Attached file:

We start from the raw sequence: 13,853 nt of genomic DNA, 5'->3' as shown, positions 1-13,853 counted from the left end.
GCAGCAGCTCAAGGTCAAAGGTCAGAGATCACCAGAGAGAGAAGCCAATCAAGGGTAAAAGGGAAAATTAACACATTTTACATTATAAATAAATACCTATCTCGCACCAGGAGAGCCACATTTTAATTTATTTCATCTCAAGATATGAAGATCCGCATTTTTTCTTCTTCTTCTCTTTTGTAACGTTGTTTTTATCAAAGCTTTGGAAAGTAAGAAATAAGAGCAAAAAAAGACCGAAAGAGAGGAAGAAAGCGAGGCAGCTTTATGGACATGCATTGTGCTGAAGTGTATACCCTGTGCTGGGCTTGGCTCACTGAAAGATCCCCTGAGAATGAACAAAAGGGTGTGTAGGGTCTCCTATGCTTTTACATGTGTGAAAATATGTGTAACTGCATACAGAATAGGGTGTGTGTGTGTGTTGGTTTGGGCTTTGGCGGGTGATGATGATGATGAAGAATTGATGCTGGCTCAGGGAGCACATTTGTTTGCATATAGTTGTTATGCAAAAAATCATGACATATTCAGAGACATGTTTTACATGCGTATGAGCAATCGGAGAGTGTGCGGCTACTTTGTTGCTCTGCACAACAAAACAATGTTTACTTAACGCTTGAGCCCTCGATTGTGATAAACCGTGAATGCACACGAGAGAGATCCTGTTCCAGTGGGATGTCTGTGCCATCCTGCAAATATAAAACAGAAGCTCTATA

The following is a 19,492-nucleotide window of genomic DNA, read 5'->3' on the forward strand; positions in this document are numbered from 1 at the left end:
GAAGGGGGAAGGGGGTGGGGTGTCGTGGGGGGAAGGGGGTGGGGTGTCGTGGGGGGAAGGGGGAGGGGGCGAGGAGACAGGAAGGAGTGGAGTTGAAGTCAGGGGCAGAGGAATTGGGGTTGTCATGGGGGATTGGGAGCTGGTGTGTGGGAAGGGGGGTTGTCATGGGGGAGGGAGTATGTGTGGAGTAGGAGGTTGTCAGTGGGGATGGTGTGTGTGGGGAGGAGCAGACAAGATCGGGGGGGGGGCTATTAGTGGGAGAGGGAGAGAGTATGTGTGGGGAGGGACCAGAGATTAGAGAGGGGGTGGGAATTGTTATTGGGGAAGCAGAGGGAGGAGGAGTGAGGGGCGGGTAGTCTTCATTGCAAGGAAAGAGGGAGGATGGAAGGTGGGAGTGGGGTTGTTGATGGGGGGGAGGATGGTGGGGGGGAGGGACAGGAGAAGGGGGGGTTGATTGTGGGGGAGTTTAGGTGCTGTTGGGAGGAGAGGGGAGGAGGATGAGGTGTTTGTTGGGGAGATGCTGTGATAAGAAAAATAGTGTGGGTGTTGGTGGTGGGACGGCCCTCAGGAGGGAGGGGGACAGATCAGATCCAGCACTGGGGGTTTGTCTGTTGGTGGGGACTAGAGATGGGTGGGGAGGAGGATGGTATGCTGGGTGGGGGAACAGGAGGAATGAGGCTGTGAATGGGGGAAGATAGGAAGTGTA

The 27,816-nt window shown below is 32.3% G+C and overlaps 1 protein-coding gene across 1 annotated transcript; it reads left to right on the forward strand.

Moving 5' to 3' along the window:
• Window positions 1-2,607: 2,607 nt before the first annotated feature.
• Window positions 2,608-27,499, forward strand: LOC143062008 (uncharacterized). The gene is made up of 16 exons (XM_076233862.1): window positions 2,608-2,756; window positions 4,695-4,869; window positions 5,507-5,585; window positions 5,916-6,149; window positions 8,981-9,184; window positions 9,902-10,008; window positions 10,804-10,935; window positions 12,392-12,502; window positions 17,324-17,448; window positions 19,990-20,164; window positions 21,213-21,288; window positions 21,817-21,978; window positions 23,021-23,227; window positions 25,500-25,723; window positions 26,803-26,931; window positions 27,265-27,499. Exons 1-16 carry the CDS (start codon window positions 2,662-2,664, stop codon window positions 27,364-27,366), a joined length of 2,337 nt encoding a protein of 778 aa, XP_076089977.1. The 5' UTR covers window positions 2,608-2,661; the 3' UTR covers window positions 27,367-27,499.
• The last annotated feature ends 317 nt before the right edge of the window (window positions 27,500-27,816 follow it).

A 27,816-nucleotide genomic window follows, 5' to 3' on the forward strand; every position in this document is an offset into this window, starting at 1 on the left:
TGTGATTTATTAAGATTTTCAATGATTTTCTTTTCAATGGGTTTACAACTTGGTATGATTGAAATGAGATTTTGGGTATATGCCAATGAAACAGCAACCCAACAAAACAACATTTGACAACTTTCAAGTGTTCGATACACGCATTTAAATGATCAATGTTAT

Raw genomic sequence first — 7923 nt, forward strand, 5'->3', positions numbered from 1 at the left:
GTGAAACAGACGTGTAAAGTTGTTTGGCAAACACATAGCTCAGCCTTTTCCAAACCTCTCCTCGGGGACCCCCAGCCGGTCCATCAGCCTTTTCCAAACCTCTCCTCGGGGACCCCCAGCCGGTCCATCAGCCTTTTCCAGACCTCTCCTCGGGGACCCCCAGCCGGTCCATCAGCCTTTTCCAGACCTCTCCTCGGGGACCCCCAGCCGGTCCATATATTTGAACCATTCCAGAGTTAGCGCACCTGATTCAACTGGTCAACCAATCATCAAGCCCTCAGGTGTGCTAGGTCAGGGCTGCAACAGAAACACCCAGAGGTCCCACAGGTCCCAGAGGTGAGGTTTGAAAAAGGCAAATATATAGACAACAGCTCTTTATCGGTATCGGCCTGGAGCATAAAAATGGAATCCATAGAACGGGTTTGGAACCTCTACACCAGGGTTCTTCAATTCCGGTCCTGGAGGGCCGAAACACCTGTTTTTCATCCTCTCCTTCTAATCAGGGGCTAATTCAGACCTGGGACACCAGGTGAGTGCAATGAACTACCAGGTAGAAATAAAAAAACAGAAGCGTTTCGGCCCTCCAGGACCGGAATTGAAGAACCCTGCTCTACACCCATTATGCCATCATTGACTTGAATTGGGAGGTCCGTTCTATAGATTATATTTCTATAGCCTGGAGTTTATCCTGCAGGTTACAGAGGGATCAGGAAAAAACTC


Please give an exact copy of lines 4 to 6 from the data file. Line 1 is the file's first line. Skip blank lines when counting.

GAAGGGGGAAGGGGGTGGGGTGTCGTGGGGGGAAGGGGGTGGGGTGTCGTGGGGGGAAGGGGGAGGGGGCGAGGAGACAGGAAGGAGTGGAGTTGAAGTCAGGGGCAGAGGAATTGGGGTTGTCATGGGGGATTGGGAGCTGGTGTGTGGGAAGGGGGGTTGTCATGGGGGAGGGAGTATGTGTGGAGTAGGAGGTTGTCAGTGGGGATGGTGTGTGTGGGGAGGAGCAGACAAGATCGGGGGGGGGGCTATTAGTGGGAGAGGGAGAGAGTATGTGTGGGGAGGGACCAGAGATTAGAGAGGGGGTGGGAATTGTTATTGGGGAAGCAGAGGGAGGAGGAGTGAGGGGCGGGTAGTCTTCATTGCAAGGAAAGAGGGAGGATGGAAGGTGGGAGTGGGGTTGTTGATGGGGGGGAGGATGGTGGGGGGGAGGGACAGGAGAAGGGGGGGTTGATTGTGGGGGAGTTTAGGTGCTGTTGGGAGGAGAGGGGAGGAGGATGAGGTGTTTGTTGGGGAGATGCTGTGATAAGAAAAATAGTGTGGGTGTTGGTGGTGGGACGGCCCTCAGGAGGGAGGGGGACAGATCAGATCCAGCACTGGGGGTTTGTCTGTTGGTGGGGACTAGAGATGGGTGGGGAGGAGGATGGTATGCTGGGTGGGGGAACAGGAGGAATGAGGCTGTGAATGGGGGAAGATAGGAAGTGTA

The 27,816-nt window shown below is 32.3% G+C and overlaps 1 protein-coding gene across 1 annotated transcript; it reads left to right on the forward strand.

Moving 5' to 3' along the window: